The return of onshore wind

An AI image of a wind farm against a sky make of silicon crystals filled with stars

After seven years of being effectively banned, onshore wind will once more be allowed in England and Wales, following changes in the UK’s “Growth Plan” announced today.

This change will allow the UK to quickly build up the capacity of cheap, low carbon energy, reducing electricity bills for consumers as we move away from expensive gas, and also will help the UK on its path towards Net-Zero

However, one of the main issues for wind, now that the ban has been reversed, is grid connection. Currently, the UK’s electricity grid requires significant investment and has issues with fault level rating, thermal rating of the equipment, transformer capacity, circuit capacity and physical space. This means it will be difficult for new wind farms to find an economically feasible connection to the UK electricity grid, and they will need support in the long and complicated process of distribution and transmission level connections.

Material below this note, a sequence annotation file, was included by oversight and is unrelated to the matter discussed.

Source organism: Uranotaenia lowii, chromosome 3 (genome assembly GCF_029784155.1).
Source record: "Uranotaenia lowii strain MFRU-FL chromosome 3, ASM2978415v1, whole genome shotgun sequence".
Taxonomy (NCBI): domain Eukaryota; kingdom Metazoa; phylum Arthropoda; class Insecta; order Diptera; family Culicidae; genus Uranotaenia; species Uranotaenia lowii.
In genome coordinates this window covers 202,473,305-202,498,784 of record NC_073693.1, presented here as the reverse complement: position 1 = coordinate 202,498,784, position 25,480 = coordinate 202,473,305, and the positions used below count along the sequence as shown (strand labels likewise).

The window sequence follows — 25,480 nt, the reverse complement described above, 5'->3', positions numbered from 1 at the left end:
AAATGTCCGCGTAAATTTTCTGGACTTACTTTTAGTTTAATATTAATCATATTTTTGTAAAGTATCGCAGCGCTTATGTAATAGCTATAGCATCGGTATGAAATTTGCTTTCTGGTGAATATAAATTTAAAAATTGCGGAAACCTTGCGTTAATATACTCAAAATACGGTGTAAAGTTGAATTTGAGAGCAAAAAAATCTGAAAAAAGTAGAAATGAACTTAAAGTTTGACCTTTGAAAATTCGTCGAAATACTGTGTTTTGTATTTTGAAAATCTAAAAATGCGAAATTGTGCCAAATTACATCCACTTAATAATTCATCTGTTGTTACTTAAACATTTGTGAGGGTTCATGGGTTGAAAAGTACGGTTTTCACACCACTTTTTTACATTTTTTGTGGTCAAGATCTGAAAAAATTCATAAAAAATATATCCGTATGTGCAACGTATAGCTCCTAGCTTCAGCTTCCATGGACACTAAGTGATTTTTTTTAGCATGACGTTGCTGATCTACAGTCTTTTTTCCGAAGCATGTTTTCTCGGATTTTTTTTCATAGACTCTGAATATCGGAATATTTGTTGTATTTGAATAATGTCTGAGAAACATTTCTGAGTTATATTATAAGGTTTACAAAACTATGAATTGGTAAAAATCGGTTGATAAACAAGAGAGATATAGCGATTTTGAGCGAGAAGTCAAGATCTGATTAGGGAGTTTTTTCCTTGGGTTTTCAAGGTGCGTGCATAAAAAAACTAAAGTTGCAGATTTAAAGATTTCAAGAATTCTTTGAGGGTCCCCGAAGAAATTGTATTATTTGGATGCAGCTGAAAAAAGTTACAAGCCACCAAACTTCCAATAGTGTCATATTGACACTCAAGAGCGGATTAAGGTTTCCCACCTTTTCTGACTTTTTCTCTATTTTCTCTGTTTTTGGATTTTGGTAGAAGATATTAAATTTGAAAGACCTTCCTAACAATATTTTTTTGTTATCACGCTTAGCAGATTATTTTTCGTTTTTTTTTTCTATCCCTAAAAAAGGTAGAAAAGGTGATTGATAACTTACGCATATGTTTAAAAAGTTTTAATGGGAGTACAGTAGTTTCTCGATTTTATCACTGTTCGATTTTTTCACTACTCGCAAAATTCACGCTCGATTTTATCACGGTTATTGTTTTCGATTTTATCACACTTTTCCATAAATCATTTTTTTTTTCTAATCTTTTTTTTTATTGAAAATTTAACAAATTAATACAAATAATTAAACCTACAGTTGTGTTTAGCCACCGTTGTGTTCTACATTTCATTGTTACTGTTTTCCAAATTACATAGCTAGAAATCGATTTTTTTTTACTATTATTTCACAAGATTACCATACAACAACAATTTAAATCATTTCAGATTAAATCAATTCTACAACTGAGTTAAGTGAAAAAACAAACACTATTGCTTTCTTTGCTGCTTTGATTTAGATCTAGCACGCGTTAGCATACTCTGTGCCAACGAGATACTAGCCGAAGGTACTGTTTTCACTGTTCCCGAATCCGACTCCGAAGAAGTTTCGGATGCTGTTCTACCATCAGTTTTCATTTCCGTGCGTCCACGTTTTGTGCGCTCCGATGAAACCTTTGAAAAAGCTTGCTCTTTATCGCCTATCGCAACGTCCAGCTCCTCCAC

At Decerna, we can provide the technical support required by wind farm developers to ensure cost-effective grid connections. In the past three years, we have supported 500MW of grid connections for a range of low-carbon infrastructure projects.

At Decerna, we welcome this change to planning, as onshore wind will help fight the cost of living crisis and the climate crisis. We are ideally placed to support developers along the complicated path of getting their wind farms connected to the UK grid.

Tom Bradley, Director

If you are interested in developing a wind farm and need support with your grid connection, contact Decerna at

Edit: Please note, this decision was reversed by the Prime Minister on the 6th November 2022, on the first day of COP27, and onshore wind is once more effectively banned in England and Wales

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